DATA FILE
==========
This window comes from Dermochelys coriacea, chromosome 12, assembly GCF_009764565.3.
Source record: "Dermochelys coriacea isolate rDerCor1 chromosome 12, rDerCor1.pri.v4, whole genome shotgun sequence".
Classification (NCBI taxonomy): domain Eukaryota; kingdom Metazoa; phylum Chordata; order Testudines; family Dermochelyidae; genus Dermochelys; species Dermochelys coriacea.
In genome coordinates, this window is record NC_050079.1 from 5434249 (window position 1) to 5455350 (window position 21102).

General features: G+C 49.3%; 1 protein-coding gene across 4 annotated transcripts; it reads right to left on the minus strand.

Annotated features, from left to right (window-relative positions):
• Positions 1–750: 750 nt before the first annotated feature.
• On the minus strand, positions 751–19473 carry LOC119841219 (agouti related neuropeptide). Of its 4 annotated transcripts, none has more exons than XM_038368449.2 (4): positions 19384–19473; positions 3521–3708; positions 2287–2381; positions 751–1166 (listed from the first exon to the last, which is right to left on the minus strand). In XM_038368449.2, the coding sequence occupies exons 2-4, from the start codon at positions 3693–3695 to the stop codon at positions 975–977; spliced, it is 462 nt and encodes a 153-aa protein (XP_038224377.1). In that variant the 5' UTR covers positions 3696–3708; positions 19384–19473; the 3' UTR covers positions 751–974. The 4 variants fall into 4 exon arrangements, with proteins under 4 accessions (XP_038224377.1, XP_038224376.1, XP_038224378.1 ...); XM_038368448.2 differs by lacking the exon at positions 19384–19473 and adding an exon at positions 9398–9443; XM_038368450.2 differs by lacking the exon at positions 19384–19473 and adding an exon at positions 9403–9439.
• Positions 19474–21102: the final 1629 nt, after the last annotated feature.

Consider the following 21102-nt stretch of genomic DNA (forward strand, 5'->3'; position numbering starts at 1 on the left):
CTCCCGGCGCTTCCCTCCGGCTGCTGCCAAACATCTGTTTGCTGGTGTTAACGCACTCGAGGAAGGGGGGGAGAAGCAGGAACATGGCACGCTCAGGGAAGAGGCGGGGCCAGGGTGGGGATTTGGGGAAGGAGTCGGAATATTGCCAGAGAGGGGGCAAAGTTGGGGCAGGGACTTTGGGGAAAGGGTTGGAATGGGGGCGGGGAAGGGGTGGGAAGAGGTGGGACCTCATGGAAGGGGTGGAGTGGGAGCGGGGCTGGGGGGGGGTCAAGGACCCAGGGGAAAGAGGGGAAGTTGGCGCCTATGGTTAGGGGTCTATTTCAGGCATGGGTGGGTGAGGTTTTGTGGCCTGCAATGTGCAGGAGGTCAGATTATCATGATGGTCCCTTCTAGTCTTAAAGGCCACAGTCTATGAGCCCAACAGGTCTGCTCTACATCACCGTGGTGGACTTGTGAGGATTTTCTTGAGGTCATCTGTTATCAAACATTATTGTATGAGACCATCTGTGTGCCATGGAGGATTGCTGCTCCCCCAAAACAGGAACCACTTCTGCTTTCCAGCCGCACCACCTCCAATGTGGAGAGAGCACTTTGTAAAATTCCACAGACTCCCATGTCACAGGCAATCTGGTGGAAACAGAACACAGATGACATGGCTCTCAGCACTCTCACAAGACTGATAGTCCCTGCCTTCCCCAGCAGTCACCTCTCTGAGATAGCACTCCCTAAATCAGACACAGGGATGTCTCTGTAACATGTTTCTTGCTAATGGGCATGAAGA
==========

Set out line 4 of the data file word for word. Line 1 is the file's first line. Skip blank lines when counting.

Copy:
In genome coordinates, this window is record NC_050079.1 from 5434249 (window position 1) to 5455350 (window position 21102).